Array sorting of file paths

I am creating an array from a directory of images using listFiles() and then sorting them like so.

  images = dir.listFiles(new FileFilter() {
            public boolean accept(File pathname) {
                return pathname.getName().toLowerCase().endsWith(".png");

However, the images in my directory don’t use leading zeros so look like this.



As I pull each one out in order I get 0.png, 1.png, 100.png etc. - not what I want, I want 0.png, 1.png, 2.png etc. Is there something that can be used in sort to resolve this or an alternative way of sorting that will correct this?

Back up your images

Write a processing code to rename the files in the folder

Sorry, I can’t run your code.

Can you post our entire code?

What imports do you use please?

This is a common problem that has no library solution I’ve ever encountered. I’ve always seen it solved by writing a custom sort function that parses the numbers out of the file names and uses them to determine the order.


You can also use one of the many free utility tools that let you rename files in batch.
You could easily add leading zeros to your number and use classic array sort to sort your files.


My approach to this would be to first order each String image filepath by length and then by its natural order. So, first you have all images/16/1.png … to images/16/9.png and so on.
In java 8 or above this could be accomplished using:


But I don’t know with which version of java you are working on. If it is below 8 then you have to do a customized function but the logic might be the same

Hope it helps!

1 Like

Using Java 11 in Processing 4 so your comparator solution is the same one I’ve hit on. Your version here won’t work for me as is because you are using a String[] and I’m using a File[], which I didn’t specify, so it chokes on String::length. I thought something like str(File)::length but no - unclear how to pull out each file and convert is to a string so I can use length.

For everyone else telling me to rename files, this isn’t an option for me. I won’t be in control of the folder being traversed but apart from that leading zeros is not a great solution as it sets a count upper limit for the file name i.e. they have to stop at say 9999.png etc.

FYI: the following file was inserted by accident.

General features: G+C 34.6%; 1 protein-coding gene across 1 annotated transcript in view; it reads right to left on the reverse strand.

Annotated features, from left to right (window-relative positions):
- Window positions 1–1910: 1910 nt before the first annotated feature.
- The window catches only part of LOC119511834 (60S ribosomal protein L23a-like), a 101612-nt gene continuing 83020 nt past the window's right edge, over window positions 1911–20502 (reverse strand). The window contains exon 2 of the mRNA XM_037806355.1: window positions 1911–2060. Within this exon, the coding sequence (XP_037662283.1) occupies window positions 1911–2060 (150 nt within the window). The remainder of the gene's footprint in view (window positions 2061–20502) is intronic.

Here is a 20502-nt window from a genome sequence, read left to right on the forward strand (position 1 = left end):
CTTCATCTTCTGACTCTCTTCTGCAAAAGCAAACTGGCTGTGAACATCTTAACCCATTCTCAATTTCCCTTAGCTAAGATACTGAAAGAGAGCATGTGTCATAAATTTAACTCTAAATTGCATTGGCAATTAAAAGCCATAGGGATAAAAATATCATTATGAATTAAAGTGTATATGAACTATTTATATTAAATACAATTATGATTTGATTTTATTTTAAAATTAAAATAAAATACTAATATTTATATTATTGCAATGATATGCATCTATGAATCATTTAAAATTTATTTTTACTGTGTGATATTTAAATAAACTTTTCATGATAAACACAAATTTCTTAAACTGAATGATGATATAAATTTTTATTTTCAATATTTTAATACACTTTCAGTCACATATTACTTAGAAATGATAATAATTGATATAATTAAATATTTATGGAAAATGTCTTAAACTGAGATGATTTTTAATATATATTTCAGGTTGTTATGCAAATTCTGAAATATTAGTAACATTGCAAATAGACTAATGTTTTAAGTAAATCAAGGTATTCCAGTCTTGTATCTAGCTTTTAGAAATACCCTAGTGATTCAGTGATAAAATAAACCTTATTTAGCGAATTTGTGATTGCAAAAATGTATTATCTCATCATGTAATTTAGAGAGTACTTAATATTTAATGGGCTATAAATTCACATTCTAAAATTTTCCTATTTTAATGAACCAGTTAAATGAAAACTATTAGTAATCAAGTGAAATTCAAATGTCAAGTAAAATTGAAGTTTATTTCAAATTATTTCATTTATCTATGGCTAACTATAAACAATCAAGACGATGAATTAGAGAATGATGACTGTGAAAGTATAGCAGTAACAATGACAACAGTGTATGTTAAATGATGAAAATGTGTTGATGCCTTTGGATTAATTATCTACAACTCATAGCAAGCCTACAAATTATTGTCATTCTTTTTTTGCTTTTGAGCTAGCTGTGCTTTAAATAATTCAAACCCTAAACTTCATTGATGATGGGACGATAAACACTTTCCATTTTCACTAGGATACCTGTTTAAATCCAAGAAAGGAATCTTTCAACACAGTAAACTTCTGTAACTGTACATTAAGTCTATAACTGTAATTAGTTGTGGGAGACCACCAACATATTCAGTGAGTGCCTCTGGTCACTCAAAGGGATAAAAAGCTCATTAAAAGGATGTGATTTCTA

import java.util.Arrays;
import java.util.Collections;
import java.util.Comparator;

String imagespath;
File[] images;

void setup()
  size(480, 672);

  // Path to images folder
  imagespath = sketchPath() + "/images/";
  File dir = new File(imagespath);

  // Get an array of all folders inside images folder
  File[] folders = dir.listFiles(new FileFilter() {
            public boolean accept(File pathname) {
                return pathname.isDirectory();

  // Randomly select a folder
  int folderlength = folders.length;
  int i = int(random(folderlength));
  dir = new File(folders[i].getAbsolutePath() + "/");

  // Get an array of all png images
  images = dir.listFiles(new FileFilter() {
            public boolean accept(File pathname) {
                return pathname.getName().toLowerCase().endsWith(".png");
   //print(Arrays.toString(images) + "\n\n"); 


Hi @garrettlynch

According to Oracle java documentation, File has a toString() method, which returns the pathname string of this abstract pathname. Maybe you need to invoke this method instead of str(). I tried running your code but since I don’t have the structure or images I can’t test it.
Hope it helps!

Check also these links:


java - How to sort file names in ascending order? - Stack Overflow
NameFileComparator (Apache Commons IO 2.11.0 API)

If I have the time I will try to create random images to test your code again. But I highly doubt that this is something that cannot be solved with all Java IO File and NIO classes.

Just test the code snippet below after getting the images File[]

String arr[] = new String[images.length];
   for(int j = 0; j<images.length; j++){
     arr[j] = images[j].toString();
 //  printArray(arr);

Arrays.sort(arr, Comparator.comparingInt(String::length).thenComparing(Comparator.naturalOrder())));
1 Like

Yes the natural sorting works (minus the extra typo bracket at the end of Arrays.sort()). I’m looking into the toString() method you mentioned in File. Would be nice/tidier to keep it as a File[] and just use the strings temporarily while sorting but failing that this will be my fall back solution. Many thanks for your help!